My husband was exposed to HPV

They used condoms -- but condoms don't stop HPV, my clueless friend!

Published August 27, 2010 12:24AM (EDT)

Dear Cary,

My husband, Ben, and I have been together for nearly three years, married for one, and are in our late 20s. This story begins about six months before we met, nearly four years ago.

Ben was in an art collective of about eight people, among them an unmarried male-female couple, Erica and Luke. Erica and Luke had an open relationship and asked Ben to "join them for a night." Being an analytical, some would say "reasonable" person, Ben thought this through, and sought the advice of a philosophical, reasonable friend, Andy, who was also part of the art collective.

Andy recommended against Ben taking the opportunity, citing friendship confusion, damaging the collective's closeness, and the chance that this experimentation might not be acceptable to someone Ben meets in the future. Ben, being single and overall curious, decided to be a part of it. He ended up not finding it to his liking, and talked with Erica and Luke about how he couldn't do it again. Six months later, he was still in the art collective, and he met me.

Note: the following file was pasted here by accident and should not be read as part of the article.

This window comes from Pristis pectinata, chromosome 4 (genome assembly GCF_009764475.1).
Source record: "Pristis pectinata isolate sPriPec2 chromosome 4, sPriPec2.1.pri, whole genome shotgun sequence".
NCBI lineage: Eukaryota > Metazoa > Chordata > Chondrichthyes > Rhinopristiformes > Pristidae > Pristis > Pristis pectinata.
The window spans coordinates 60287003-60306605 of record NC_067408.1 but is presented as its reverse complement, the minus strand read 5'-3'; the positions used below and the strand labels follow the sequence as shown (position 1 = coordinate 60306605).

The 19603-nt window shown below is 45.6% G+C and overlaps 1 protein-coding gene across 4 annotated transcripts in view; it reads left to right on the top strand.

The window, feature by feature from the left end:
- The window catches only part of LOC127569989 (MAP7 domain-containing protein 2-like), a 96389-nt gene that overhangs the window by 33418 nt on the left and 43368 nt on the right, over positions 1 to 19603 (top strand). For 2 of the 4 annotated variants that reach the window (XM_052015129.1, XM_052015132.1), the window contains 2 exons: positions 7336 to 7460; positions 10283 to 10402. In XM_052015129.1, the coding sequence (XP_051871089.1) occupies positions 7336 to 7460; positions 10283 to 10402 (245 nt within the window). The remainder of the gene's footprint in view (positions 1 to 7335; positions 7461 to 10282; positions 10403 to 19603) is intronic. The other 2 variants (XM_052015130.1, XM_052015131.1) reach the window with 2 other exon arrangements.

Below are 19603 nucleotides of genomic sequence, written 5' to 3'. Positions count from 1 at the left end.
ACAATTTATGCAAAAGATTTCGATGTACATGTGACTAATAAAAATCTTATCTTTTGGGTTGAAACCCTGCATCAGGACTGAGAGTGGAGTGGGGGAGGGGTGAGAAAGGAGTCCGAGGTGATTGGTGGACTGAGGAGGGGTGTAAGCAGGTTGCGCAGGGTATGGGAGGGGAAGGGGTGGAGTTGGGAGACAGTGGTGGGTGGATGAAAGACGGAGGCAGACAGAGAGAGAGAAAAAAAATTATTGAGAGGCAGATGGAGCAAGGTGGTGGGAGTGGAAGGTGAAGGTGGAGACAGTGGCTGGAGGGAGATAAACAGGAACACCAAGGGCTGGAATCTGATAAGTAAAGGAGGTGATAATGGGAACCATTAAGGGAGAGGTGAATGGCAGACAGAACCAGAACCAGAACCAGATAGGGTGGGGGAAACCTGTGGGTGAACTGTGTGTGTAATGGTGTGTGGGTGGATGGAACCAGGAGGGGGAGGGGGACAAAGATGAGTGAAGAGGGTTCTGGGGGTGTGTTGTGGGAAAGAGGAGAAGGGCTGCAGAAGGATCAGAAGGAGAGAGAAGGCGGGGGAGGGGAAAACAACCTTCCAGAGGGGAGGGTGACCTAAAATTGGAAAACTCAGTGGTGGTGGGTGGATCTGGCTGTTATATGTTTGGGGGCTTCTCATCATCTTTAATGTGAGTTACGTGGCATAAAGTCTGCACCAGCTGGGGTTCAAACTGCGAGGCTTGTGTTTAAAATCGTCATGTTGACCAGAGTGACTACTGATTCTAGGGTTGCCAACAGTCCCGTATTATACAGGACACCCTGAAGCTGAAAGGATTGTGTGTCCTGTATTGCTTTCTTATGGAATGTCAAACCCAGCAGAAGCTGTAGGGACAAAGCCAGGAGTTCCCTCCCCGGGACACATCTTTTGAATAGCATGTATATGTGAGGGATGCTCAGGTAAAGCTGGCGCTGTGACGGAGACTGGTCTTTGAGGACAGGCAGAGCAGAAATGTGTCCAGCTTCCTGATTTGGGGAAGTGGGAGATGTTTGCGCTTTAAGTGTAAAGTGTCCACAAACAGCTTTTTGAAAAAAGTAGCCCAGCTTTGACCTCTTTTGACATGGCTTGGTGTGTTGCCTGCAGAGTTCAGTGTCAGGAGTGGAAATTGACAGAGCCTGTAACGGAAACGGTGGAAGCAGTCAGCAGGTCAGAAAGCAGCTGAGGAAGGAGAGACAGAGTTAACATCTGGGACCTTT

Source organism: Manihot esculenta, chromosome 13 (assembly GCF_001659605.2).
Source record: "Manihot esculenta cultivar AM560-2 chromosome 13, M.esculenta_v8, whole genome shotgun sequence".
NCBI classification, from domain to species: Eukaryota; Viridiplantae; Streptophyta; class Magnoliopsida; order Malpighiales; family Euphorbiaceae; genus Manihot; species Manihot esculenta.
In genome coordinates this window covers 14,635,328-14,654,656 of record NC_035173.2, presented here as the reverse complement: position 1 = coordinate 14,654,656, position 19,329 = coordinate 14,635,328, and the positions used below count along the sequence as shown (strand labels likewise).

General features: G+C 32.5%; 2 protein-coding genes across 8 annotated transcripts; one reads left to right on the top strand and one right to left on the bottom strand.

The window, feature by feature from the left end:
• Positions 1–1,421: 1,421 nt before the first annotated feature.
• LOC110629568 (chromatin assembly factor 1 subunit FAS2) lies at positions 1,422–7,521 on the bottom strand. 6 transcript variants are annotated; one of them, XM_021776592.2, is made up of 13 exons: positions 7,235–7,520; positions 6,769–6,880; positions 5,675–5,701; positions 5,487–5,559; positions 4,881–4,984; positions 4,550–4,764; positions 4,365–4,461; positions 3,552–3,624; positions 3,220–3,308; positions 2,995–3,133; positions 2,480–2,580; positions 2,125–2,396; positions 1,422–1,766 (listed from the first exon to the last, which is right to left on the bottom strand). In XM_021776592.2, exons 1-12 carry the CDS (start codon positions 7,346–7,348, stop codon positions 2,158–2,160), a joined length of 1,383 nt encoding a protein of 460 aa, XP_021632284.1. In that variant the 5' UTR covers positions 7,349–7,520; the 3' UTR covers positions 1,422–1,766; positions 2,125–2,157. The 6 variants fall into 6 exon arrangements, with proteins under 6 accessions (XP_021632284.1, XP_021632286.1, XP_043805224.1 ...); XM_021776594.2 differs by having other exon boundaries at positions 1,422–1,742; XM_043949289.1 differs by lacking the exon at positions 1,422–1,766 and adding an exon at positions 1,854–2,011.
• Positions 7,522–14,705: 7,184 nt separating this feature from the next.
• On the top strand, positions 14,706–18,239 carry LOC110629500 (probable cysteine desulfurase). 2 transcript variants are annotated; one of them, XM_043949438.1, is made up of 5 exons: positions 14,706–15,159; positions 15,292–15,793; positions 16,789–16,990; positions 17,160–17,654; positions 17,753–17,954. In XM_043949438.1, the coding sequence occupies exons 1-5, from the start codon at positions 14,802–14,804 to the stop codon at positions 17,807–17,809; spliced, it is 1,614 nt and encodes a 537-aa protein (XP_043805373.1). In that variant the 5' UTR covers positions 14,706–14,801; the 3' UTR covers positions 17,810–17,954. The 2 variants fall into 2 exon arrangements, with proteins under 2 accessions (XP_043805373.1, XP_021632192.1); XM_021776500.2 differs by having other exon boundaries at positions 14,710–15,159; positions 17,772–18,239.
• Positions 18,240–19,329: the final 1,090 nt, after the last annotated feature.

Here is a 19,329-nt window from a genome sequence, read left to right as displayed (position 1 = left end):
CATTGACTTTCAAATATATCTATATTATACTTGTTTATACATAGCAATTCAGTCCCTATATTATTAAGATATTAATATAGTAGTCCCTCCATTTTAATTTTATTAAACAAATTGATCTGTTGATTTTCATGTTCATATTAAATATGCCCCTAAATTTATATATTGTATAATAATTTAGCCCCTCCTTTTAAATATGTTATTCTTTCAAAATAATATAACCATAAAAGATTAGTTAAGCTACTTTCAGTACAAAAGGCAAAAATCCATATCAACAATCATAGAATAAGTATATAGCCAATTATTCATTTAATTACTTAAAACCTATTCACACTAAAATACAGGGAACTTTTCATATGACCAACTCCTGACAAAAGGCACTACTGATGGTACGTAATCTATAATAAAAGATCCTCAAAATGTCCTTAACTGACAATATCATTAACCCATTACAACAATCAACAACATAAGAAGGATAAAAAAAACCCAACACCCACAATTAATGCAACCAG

Our relationship wasn't a whirlwind romance, but quick on conversation and opening up to each other. Within a week of spending time together, I learned of this part of his past, and we discussed whether or not open relationships or bisexual experimentation was something he was still seeking in his life. I told him it wasn't something I was interested in, and we weren't compatible if he felt otherwise. It took many more discussions before I believed that he had no interest in that lifestyle, nor Luke and/or Erica.